Palisadian Greg Victoroff Will Soon Offer Magic Lessons Online
By LILY TINOCO | Reporter
For his next trick, Greg Victoroff, a Palisadian for more than 20 years, will soon be teaching magic lessons online from his garage.
The Palisadian-Post caught up with Victoroff to learn more about transitioning his performances to a digital platform and his life-paths of both law and magic.
Victoroff has been an intellectual property transactional and trial lawyer for over 40 years with an extensive background in education. He has guest lectured at UCLA’s Anderson School of Business and been a trainer at the Center for Cultural Innovation in Little Tokyo.
His passion for magic stems beyond that, dating back to when he was just a young kid growing up in Cleveland, Ohio.
He recalled his brother’s interest in theater and knowledge of a few magic tricks, before taking initiative himself and ordering magic books out of a catalogue in elementary school. Victoroff would also visit a magic shop in downtown Cleveland where he would meet other kids and form a magic club of their own.
Victoroff then attended Cleveland-Marshall College of Law before transferring to UCLA to study entertainment law, leaving his hometown behind—but not his passion for magic.
“I came out to Los Angeles in 1978, the first thing I did was join the Magic Castle, which is sort of the mecca for magicians all over the world,” Victoroff said. “It’s the greatest magic club in the world, it’s a lot of fun and I’ve been a member for about 40 years.”
Victoroff practiced his magic privately throughout college and eventually began performing for private parties such as birthdays and events. He even gave a show at Palisades Charter High School once.
He said after his two children grew up, he wanted to contribute in some way and became a volunteer magician at Children’s Hospital Los Angeles where he learned the codes and protocols to become a hospital volunteer about two years ago.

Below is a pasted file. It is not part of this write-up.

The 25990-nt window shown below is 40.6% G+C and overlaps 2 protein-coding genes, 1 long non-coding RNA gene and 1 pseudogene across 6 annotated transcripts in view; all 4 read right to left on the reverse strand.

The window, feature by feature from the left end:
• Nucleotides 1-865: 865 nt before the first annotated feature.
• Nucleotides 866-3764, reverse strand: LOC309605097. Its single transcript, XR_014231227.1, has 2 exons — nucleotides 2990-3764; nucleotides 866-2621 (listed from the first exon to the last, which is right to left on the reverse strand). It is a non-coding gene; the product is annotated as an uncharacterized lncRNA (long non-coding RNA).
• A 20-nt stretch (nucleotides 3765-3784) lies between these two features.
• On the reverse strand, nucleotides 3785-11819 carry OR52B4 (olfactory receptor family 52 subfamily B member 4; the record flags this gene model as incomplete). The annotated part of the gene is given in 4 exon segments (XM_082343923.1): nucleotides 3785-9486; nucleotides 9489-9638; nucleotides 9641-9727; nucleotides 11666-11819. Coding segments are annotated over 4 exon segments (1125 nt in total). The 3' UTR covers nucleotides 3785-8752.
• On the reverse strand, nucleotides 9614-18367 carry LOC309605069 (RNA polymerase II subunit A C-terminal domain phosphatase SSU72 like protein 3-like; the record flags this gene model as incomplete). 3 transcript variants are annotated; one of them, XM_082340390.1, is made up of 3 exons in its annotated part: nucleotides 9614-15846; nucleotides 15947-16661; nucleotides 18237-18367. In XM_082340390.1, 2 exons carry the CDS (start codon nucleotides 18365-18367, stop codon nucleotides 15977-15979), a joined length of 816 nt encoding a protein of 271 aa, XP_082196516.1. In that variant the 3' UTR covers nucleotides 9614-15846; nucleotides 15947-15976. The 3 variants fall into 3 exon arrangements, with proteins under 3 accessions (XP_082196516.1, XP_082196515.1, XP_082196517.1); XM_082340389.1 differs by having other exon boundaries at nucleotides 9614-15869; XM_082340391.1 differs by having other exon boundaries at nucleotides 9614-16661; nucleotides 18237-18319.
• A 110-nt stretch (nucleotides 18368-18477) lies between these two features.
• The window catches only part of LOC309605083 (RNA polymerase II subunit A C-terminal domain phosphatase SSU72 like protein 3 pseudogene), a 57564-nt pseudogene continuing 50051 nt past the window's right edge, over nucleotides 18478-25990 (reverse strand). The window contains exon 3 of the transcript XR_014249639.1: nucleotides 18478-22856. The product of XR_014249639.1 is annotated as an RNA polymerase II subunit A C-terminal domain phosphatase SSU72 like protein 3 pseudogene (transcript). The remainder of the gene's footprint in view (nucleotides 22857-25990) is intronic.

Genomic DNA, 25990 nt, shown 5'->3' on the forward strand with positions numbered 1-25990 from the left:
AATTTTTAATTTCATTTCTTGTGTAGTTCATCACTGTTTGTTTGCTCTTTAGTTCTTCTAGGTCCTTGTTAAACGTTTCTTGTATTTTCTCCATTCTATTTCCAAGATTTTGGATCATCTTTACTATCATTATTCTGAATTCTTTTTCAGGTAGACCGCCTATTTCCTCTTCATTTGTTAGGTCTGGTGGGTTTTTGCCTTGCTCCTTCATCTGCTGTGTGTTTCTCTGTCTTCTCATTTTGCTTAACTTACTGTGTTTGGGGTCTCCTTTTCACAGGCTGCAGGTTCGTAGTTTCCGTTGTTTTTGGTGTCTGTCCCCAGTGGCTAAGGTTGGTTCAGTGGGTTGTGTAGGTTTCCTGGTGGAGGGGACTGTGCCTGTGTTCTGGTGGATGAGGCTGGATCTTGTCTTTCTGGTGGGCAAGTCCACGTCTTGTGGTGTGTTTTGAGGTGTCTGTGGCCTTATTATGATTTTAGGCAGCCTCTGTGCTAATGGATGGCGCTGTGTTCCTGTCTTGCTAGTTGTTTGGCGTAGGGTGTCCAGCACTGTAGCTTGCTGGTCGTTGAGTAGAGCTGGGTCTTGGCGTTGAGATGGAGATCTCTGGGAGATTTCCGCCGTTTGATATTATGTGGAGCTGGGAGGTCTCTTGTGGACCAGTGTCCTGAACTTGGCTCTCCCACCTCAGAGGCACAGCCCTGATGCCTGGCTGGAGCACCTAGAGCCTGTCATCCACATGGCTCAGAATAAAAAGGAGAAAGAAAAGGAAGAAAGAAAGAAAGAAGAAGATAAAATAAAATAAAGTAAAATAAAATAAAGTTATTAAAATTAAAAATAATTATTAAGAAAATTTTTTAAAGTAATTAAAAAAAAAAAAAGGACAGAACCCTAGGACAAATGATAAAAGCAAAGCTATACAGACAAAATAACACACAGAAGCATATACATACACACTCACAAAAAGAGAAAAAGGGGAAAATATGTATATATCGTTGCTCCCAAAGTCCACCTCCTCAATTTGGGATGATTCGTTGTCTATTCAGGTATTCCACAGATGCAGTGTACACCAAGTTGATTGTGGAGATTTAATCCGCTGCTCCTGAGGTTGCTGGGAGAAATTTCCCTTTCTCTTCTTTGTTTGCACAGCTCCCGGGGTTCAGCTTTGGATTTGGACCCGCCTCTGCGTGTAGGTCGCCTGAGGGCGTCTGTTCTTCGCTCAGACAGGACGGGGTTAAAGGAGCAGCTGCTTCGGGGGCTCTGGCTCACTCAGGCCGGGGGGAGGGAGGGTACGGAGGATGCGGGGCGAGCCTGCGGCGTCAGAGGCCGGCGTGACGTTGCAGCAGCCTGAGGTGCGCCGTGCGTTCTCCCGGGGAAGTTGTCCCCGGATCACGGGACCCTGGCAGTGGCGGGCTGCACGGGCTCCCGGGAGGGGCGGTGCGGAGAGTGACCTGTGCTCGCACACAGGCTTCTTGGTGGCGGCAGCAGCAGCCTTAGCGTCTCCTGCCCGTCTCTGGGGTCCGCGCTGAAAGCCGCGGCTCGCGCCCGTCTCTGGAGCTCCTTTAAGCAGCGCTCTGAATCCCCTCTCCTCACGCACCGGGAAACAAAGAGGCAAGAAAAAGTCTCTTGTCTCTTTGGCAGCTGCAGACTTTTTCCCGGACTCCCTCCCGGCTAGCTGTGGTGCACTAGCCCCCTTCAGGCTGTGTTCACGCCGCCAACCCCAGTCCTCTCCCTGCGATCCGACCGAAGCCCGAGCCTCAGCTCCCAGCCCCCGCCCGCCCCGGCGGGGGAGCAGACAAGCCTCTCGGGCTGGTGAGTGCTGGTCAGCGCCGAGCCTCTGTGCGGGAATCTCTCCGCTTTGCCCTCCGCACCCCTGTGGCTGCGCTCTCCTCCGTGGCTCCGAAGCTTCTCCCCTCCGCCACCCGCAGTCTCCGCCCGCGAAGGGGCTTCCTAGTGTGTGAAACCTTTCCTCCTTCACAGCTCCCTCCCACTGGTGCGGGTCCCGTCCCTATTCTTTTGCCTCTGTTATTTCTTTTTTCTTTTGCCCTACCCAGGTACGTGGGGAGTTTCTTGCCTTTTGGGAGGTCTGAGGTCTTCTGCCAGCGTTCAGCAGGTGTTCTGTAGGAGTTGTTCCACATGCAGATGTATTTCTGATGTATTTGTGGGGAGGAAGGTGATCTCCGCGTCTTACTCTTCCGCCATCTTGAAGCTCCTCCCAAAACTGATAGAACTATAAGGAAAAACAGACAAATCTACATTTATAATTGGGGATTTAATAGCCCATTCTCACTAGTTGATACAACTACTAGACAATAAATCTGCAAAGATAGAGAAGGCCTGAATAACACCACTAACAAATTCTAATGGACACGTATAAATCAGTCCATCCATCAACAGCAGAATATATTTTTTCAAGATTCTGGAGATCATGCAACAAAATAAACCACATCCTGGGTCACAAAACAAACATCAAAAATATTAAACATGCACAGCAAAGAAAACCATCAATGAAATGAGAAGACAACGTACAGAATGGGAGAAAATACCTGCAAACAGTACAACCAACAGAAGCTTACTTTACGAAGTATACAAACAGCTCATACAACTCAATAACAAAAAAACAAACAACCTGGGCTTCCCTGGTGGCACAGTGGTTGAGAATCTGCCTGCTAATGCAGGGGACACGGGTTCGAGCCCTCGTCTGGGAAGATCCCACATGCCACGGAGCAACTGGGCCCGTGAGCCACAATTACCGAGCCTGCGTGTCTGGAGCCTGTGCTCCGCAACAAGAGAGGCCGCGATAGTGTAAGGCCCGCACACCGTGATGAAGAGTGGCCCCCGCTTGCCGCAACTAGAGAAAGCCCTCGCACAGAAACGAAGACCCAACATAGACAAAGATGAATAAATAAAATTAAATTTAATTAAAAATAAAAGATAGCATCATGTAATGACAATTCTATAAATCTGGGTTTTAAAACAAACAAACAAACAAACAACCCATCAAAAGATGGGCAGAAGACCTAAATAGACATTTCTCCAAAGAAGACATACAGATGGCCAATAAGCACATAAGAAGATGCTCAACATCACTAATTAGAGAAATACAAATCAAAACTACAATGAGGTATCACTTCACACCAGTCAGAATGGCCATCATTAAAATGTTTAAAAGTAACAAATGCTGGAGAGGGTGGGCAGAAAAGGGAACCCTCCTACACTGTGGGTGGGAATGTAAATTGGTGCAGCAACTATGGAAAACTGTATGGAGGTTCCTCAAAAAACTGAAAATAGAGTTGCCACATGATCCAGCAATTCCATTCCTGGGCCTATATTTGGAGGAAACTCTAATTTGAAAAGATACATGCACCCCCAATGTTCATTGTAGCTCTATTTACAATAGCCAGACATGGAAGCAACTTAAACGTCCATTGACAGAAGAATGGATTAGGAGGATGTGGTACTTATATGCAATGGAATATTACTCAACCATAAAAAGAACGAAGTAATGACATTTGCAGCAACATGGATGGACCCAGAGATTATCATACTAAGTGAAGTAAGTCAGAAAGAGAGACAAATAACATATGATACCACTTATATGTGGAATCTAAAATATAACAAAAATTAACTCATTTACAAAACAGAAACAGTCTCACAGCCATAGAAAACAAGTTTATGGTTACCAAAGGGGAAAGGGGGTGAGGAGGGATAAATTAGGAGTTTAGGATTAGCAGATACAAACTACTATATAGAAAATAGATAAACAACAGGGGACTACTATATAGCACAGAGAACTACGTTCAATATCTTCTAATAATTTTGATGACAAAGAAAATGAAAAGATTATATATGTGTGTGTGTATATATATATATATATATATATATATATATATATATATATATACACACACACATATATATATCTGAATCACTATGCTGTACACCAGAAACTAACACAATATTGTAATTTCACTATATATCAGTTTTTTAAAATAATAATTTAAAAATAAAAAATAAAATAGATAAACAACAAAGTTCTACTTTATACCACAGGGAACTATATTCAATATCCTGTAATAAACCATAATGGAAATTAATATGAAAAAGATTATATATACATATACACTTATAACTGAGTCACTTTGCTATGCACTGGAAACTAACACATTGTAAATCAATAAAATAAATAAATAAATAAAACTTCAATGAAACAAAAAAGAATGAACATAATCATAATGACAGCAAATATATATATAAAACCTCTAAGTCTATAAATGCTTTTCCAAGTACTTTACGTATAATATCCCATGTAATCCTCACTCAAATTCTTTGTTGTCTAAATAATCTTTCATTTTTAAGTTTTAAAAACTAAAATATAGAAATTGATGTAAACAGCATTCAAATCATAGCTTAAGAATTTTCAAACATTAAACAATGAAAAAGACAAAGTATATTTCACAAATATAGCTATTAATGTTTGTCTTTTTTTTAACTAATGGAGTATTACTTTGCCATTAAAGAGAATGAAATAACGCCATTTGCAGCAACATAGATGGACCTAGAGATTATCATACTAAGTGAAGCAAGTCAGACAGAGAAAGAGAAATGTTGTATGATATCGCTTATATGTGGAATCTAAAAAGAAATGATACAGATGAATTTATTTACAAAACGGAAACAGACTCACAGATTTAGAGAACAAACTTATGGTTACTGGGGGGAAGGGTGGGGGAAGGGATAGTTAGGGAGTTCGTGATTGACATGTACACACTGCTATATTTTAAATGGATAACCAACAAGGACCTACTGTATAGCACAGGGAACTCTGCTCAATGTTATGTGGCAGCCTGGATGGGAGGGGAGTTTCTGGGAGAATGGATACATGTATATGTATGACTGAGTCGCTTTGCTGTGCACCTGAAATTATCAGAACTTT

Due to COVID-19, however, his monthly shows have been canceled since March. Eager to continue sharing his magic with the community around him, he reached out to Little Knights, a preschool, after finding out they were looking for content as they transition students to a digital platform.
“It will be all sorts of games and fun, touching on the basics of math and science and reading. These are preschoolers, everything is magic to them right now,” Victoroff said. “But I don’t believe in dumbing things down for kids, you watch ‘Sesame Street,’ it’s not condescending.
“I’m going to have lessons with color and magic and singing and puppets for the very, very youngest kids, but with some really deep content that older kids, their siblings and parents can enjoy too.”
Victoroff kicked off his four weeks of classes on Wednesday, September 9. The Magic Unlimited School of Mirth and Mystery will be his preschool teaching debut—and he couldn’t be more excited.
“Very important learning goes on at the preschool level … These kids’ brains are like sponges,” Victoroff said to the Post. “Teaching magic teaches children to understand this dual thinking: what you show and what you don’t show, what is real and what is presented … the comedy, the irony—pretty sophisticated mental gymnastics.”
Victoroff said the main challenge will be the lack of interaction between him as a performer and his audience, where an audience member is usually asked to participate on-stage. But it can also offer a new perspective and allow him to learn from his viewers.
“You have a camera 24 inches away from your audience members’ faces and you can see if they are happy or confused … are they amazed, are they enchanted?” he said. “For a performer who pays attention, it gives you immediate feedback, and that can be a great thing.”
Victoroff will be performing his lessons from the garage of his Palisades home, which he has transformed into an improvised theater-stage with backdrops, lights and cameras.
“The Zoom platform does certainly offer challenges to magic but it can also make it even more fun,” he said. “This is really exciting stuff.”
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